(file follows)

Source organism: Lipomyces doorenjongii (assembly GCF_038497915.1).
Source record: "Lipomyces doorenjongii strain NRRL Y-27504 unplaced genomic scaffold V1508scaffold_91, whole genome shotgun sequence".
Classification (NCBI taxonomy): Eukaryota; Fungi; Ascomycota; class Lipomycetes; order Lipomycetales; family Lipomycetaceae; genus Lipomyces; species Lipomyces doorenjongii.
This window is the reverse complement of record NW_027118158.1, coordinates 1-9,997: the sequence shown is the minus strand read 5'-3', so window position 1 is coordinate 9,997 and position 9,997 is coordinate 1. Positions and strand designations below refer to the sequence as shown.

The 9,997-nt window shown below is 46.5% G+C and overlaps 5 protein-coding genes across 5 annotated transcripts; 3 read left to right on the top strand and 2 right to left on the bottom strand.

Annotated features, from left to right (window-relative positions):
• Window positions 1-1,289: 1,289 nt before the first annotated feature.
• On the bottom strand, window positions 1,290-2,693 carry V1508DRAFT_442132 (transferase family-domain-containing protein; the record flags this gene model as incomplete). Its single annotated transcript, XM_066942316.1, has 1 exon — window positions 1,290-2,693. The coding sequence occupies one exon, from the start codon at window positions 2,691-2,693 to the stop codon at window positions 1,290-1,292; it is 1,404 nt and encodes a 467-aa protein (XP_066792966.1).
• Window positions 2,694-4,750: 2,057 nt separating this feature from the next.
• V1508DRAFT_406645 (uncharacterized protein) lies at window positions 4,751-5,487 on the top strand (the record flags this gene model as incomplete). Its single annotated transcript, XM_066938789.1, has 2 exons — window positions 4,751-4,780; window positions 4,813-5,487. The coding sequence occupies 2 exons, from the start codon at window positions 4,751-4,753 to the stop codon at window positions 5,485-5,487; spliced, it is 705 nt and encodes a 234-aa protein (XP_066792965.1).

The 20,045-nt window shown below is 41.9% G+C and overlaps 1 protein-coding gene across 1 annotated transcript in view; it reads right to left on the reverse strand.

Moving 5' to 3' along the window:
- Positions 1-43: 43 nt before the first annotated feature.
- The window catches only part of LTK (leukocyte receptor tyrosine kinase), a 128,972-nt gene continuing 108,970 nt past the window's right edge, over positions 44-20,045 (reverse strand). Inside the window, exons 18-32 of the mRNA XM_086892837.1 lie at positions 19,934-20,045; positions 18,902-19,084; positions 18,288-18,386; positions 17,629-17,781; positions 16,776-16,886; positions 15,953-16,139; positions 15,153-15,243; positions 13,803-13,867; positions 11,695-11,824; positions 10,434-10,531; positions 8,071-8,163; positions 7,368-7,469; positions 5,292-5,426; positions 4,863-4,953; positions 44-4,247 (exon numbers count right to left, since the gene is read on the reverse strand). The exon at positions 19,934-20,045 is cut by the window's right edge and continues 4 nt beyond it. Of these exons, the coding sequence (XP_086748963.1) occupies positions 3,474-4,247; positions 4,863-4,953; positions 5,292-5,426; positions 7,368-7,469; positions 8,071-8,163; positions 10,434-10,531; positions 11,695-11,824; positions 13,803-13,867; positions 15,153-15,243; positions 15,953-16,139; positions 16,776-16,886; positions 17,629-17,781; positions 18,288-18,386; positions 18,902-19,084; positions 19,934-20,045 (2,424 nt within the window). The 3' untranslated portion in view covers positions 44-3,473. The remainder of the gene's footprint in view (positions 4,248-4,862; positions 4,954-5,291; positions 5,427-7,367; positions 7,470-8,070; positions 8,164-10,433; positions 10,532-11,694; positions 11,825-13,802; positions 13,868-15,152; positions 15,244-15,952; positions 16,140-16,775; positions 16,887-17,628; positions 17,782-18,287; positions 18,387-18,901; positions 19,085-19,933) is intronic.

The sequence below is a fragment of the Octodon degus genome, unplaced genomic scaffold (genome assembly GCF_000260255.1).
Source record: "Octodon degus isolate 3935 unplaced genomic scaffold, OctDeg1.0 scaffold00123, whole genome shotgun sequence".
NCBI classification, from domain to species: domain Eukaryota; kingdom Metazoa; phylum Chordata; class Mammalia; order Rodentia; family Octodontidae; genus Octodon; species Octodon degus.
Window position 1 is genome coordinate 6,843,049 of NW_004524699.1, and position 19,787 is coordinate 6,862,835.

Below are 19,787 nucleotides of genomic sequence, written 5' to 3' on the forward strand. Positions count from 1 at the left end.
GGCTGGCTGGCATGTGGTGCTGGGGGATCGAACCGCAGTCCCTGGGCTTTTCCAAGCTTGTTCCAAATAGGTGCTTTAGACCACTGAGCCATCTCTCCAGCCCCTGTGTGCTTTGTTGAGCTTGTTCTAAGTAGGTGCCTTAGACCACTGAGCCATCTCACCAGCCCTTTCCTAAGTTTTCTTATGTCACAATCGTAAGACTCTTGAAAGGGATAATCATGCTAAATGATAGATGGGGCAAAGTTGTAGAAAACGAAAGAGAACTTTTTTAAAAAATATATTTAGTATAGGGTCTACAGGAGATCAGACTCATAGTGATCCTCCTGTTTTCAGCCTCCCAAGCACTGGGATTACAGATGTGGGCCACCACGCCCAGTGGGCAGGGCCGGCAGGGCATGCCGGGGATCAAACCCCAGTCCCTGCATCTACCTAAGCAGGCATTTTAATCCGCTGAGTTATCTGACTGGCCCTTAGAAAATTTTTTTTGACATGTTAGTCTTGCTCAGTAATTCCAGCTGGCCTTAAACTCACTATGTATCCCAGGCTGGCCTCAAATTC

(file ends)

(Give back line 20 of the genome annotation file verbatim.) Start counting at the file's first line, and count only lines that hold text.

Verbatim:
GGCTGGCTGGCATGTGGTGCTGGGGGATCGAACCGCAGTCCCTGGGCTTTTCCAAGCTTGTTCCAAATAGGTGCTTTAGACCACTGAGCCATCTCTCCAGCCCCTGTGTGCTTTGTTGAGCTTGTTCTAAGTAGGTGCCTTAGACCACTGAGCCATCTCACCAGCCCTTTCCTAAGTTTTCTTATGTCACAATCGTAAGACTCTTGAAAGGGATAATCATGCTAAATGATAGATGGGGCAAAGTTGTAGAAAACGAAAGAGAACTTTTTTAAAAAATATATTTAGTATAGGGTCTACAGGAGATCAGACTCATAGTGATCCTCCTGTTTTCAGCCTCCCAAGCACTGGGATTACAGATGTGGGCCACCACGCCCAGTGGGCAGGGCCGGCAGGGCATGCCGGGGATCAAACCCCAGTCCCTGCATCTACCTAAGCAGGCATTTTAATCCGCTGAGTTATCTGACTGGCCCTTAGAAAATTTTTTTTGACATGTTAGTCTTGCTCAGTAATTCCAGCTGGCCTTAAACTCACTATGTATCCCAGGCTGGCCTCAAATTC